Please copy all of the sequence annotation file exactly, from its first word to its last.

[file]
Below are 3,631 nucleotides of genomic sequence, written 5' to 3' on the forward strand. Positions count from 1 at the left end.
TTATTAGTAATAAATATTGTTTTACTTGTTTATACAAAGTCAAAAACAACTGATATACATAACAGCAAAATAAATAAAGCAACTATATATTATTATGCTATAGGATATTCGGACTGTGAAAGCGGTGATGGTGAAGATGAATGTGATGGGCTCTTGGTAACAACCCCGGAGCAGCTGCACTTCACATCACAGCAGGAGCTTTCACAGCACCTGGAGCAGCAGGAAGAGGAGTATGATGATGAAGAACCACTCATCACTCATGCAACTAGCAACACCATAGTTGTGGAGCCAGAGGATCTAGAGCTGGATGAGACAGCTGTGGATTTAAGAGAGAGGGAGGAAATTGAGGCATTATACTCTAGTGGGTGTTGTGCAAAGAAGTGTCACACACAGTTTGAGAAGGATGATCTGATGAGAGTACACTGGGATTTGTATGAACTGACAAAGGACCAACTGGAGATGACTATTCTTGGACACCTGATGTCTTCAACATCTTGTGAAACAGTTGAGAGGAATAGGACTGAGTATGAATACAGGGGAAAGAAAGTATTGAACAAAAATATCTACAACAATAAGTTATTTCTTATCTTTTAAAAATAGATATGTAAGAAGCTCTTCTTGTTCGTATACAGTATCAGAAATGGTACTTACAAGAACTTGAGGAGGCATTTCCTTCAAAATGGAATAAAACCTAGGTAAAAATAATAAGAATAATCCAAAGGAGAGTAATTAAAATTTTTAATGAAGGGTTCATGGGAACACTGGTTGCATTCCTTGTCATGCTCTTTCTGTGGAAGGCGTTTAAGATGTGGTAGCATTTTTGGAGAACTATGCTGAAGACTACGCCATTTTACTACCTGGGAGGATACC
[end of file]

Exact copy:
Below are 3,631 nucleotides of genomic sequence, written 5' to 3' on the forward strand. Positions count from 1 at the left end.
TTATTAGTAATAAATATTGTTTTACTTGTTTATACAAAGTCAAAAACAACTGATATACATAACAGCAAAATAAATAAAGCAACTATATATTATTATGCTATAGGATATTCGGACTGTGAAAGCGGTGATGGTGAAGATGAATGTGATGGGCTCTTGGTAACAACCCCGGAGCAGCTGCACTTCACATCACAGCAGGAGCTTTCACAGCACCTGGAGCAGCAGGAAGAGGAGTATGATGATGAAGAACCACTCATCACTCATGCAACTAGCAACACCATAGTTGTGGAGCCAGAGGATCTAGAGCTGGATGAGACAGCTGTGGATTTAAGAGAGAGGGAGGAAATTGAGGCATTATACTCTAGTGGGTGTTGTGCAAAGAAGTGTCACACACAGTTTGAGAAGGATGATCTGATGAGAGTACACTGGGATTTGTATGAACTGACAAAGGACCAACTGGAGATGACTATTCTTGGACACCTGATGTCTTCAACATCTTGTGAAACAGTTGAGAGGAATAGGACTGAGTATGAATACAGGGGAAAGAAAGTATTGAACAAAAATATCTACAACAATAAGTTATTTCTTATCTTTTAAAAATAGATATGTAAGAAGCTCTTCTTGTTCGTATACAGTATCAGAAATGGTACTTACAAGAACTTGAGGAGGCATTTCCTTCAAAATGGAATAAAACCTAGGTAAAAATAATAAGAATAATCCAAAGGAGAGTAATTAAAATTTTTAATGAAGGGTTCATGGGAACACTGGTTGCATTCCTTGTCATGCTCTTTCTGTGGAAGGCGTTTAAGATGTGGTAGCATTTTTGGAGAACTATGCTGAAGACTACGCCATTTTACTACCTGGGAGGATACC